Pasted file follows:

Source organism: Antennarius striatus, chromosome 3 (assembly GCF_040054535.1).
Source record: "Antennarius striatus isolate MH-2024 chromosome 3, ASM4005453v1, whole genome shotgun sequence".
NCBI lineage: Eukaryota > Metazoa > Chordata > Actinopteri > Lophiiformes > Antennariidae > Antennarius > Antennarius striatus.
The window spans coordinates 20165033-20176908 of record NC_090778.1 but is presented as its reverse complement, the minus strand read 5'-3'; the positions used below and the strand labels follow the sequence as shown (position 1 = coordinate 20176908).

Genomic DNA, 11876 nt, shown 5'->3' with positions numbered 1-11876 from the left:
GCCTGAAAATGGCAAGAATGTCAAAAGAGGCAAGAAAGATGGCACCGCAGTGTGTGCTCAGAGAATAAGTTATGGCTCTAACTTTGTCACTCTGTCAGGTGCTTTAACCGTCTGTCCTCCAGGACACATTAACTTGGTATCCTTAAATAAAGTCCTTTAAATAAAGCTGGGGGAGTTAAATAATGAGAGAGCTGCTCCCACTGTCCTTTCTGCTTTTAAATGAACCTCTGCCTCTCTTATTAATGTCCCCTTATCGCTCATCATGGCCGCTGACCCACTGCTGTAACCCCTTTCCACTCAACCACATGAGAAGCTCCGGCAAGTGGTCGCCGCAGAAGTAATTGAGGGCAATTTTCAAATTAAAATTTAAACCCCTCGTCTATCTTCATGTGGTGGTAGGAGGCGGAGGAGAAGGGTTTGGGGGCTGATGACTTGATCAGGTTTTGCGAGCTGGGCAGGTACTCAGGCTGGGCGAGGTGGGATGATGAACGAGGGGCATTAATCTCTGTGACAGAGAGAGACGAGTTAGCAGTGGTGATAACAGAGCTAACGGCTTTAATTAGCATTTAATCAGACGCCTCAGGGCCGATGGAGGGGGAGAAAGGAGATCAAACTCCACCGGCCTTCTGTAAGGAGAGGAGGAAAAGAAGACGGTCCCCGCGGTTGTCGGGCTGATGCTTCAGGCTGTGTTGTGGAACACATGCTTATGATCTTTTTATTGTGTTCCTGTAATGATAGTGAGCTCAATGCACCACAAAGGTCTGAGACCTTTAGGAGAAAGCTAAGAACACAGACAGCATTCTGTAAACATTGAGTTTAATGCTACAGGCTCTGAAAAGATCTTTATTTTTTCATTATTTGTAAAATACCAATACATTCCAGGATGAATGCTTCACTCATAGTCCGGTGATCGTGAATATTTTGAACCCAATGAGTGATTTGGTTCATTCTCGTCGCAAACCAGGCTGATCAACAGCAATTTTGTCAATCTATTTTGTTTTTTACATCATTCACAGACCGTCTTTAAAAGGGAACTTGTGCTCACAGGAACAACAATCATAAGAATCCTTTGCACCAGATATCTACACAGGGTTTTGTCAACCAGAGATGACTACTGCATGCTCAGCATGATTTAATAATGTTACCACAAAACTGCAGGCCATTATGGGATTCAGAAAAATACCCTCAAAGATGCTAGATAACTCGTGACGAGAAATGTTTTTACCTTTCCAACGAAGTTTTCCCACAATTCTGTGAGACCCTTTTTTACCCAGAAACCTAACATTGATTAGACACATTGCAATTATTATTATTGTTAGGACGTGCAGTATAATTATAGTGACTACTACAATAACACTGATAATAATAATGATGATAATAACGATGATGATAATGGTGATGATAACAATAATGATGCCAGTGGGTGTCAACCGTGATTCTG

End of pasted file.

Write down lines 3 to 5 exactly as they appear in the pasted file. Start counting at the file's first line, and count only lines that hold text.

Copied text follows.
NCBI lineage: Eukaryota > Metazoa > Chordata > Actinopteri > Lophiiformes > Antennariidae > Antennarius > Antennarius striatus.
The window spans coordinates 20165033-20176908 of record NC_090778.1 but is presented as its reverse complement, the minus strand read 5'-3'; the positions used below and the strand labels follow the sequence as shown (position 1 = coordinate 20176908).

Genomic DNA, 11876 nt, shown 5'->3' with positions numbered 1-11876 from the left: